Green Destiny draws cheers and jeers

The license plates in New Mexico salute the state as a "Land of Enchantment," and on a warm Friday morning a group of scientists at the Los Alamos National Laboratory made sure the state lived up to its billing.

At a complex surrounded by scrub-covered plateaus, three Los Alamos researchers last week unveiled a potential breakthrough in high-performance computing, a 240-processor Beowulf cluster dubbed Green Destiny, that literally made the mouths of other scientists drop open when they saw the system for the first time. As with any attempt at something new, however, some of the mouths opened to express excitement, while others opened to express dismay with the project's direction.

Dot-coms have died, sales are slow and layoffs continue, but the work being done at Los Alamos for the most part triggered a refreshing rush of enthusiasm in the technophiles present. For a moment, the introduction of a supercomputer that can fit inside a closet countered the gloom hovering over the technology industry. Even luminaries such as Gordon Bell, often called the father of high performance computing, and Linus Torvalds, creator of the Linux operating system, who have had their fair share of innovative success, celebrated the arrival of this new, unexpected technology.

Green Destiny was originally conceived not as a supercomputer but as a powerful Web server for the Research and Development in Advanced Network Technology (RADIANT) group at Los Alamos, according to Wu-chun Feng, RADIANT's team leader. Feng thought RLX Technologies Inc.'s blade servers would be best suited for handling research documents and contact information. Then Feng, along with fellow RADIANT researchers Michael Warren and Eric Weigle, decided that RLX's innovative server design, coupled with the low power consumption of Transmeta Corp.'s processors, might be the right combination for what they now call Supercomputing in Small Spaces.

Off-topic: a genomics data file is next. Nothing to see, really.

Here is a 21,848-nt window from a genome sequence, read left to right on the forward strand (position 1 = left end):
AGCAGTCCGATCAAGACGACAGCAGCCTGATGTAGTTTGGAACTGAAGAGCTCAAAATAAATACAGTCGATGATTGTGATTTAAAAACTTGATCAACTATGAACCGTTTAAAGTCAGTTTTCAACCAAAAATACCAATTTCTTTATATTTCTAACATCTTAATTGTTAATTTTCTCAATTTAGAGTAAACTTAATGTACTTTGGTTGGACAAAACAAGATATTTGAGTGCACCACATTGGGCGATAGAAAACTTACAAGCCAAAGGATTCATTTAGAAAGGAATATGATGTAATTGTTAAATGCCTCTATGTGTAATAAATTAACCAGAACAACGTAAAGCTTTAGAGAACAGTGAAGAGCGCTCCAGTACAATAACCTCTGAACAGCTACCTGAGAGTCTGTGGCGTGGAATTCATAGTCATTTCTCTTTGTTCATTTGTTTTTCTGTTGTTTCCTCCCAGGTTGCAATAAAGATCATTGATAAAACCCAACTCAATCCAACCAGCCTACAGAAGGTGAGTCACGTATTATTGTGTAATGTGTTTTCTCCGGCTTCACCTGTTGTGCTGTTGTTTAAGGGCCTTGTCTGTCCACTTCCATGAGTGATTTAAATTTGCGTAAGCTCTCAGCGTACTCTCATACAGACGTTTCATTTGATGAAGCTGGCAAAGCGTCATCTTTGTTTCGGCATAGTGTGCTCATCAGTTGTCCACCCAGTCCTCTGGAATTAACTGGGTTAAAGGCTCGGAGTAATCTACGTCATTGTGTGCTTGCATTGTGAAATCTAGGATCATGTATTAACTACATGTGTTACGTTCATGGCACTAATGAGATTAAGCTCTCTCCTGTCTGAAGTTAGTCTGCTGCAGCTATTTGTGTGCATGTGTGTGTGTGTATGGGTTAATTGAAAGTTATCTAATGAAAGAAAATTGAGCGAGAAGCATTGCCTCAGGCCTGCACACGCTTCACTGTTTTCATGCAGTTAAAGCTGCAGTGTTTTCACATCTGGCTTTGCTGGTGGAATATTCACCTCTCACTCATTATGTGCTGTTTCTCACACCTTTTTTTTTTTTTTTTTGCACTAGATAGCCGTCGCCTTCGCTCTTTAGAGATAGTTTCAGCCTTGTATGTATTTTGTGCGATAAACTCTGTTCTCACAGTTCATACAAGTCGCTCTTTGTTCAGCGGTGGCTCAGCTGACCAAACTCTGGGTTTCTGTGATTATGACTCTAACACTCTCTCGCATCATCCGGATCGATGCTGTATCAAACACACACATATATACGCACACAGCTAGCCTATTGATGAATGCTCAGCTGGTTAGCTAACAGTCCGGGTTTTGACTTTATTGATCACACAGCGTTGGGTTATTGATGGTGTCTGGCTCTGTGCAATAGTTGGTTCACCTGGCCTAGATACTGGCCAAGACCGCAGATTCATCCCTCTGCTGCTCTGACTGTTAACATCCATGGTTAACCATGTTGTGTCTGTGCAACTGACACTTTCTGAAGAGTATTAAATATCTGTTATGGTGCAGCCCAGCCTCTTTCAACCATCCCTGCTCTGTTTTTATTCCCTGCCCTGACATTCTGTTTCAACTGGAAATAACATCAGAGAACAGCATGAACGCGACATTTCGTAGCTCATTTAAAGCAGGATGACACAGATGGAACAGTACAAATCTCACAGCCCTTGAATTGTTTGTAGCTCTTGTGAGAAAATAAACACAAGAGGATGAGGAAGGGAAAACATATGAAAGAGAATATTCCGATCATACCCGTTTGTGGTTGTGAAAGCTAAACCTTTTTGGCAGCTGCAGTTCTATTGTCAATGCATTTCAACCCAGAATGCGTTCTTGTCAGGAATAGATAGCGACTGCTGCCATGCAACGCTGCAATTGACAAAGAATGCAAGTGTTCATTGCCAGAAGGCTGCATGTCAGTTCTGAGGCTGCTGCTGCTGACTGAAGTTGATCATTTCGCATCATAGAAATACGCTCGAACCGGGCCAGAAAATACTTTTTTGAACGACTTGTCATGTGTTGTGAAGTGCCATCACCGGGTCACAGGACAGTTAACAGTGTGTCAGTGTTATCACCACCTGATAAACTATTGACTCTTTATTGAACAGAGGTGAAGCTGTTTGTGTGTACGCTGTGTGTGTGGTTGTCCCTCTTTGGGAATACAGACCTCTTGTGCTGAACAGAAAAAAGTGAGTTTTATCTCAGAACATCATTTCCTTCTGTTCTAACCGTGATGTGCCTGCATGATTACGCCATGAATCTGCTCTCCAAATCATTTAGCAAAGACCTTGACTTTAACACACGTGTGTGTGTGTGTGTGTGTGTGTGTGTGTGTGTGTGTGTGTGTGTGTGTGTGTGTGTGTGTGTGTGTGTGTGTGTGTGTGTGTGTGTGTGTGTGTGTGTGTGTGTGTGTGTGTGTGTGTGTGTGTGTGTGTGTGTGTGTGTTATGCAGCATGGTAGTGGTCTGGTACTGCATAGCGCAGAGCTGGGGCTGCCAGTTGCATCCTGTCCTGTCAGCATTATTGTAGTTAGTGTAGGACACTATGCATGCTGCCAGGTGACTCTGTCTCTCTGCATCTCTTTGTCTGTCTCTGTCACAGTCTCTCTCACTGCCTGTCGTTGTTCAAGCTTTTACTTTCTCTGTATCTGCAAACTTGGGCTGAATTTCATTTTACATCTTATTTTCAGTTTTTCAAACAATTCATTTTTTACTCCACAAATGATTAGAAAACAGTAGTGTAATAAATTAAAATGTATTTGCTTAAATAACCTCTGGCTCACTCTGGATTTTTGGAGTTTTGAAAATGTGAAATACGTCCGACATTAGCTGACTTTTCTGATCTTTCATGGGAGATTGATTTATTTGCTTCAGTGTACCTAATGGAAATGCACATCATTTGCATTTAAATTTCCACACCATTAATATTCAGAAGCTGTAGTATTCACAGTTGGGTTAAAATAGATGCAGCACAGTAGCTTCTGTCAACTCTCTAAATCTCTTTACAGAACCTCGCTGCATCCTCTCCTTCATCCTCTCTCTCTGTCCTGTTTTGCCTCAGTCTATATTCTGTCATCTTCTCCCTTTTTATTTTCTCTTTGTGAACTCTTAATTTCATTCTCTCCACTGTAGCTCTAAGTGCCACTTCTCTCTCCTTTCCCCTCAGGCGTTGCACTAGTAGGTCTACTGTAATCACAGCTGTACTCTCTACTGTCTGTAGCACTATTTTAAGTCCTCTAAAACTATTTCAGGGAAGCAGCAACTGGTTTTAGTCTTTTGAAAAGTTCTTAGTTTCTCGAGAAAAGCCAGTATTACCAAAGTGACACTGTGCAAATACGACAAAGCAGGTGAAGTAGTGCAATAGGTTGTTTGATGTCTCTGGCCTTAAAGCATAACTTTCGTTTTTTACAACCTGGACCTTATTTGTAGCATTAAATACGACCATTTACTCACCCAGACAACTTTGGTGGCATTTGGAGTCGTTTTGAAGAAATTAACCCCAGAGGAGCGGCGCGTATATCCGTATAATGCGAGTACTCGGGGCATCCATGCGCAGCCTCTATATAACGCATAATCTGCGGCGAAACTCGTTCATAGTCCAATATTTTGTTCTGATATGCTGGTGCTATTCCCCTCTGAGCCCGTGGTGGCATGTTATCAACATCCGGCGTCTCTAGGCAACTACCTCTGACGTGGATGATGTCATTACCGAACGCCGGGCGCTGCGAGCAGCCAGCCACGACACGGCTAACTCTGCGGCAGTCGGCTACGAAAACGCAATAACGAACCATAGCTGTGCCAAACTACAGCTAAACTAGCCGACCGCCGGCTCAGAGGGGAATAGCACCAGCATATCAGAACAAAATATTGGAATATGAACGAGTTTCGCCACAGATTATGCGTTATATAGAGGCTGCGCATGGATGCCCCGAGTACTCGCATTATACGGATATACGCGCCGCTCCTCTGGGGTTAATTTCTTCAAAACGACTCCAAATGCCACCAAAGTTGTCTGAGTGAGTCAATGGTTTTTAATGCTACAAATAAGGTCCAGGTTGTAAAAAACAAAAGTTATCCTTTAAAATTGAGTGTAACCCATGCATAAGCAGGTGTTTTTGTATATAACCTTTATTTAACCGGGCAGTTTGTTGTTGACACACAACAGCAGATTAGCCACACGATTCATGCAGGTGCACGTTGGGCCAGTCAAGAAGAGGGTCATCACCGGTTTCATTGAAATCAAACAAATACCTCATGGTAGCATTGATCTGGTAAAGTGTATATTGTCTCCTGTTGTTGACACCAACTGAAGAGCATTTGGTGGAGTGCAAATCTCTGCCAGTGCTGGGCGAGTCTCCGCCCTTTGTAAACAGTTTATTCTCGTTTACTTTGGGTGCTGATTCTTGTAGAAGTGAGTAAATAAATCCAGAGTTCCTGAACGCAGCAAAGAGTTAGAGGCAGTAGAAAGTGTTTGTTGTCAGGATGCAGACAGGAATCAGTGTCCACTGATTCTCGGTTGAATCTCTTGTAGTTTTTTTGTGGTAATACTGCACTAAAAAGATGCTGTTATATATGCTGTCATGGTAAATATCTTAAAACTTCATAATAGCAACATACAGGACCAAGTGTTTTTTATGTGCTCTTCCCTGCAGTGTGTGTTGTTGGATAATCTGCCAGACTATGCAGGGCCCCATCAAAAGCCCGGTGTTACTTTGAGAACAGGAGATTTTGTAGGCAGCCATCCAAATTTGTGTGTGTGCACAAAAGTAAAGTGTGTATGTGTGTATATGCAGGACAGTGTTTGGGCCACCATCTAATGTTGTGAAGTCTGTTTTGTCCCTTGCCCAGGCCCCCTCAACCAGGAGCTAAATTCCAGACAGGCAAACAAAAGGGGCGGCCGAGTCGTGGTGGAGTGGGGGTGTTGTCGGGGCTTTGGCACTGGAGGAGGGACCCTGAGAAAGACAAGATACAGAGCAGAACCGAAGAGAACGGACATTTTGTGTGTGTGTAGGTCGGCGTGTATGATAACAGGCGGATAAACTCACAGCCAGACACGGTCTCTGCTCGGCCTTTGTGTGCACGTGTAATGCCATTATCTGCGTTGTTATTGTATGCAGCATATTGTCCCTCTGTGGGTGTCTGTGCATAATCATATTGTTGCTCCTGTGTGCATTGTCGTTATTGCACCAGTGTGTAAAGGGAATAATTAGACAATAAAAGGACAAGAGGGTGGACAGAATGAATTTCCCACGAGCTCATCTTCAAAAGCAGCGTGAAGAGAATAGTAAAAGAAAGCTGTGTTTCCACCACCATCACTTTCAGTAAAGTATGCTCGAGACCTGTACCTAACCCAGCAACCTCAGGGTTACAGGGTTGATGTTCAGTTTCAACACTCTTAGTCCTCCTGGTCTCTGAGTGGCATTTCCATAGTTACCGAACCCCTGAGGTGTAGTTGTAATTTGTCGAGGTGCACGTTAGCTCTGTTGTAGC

The researchers got RLX, based in The Woodlands, Texas, to send over its System 324 server, which packs 24 server blades -- no nonsense servers stripped down to their core components -- into a chassis only 5.25 inches (13.3 cm) high. The group then started running Warren's N-body Simulation program on the servers, which is used to learn more about supernovas, and found not only that the software ran well, but also that RLX's servers required none of the maintenance needed for other larger computers at Los Alamos. The System 324 is still running nine months later without an interruption.

Twenty-four servers were not enough for Feng, and he contacted Chris Hipp, blade server pioneer and RLX's founder, to see if Los Alamos could get its hands on an entire rack of 240 blades to test Feng's theory that high-performance computing could be done in a smaller space and for less money than previously imagined.

It was this tower of blade servers named Green Destiny that sparked the cheers, and a few jeers, from the scientists here.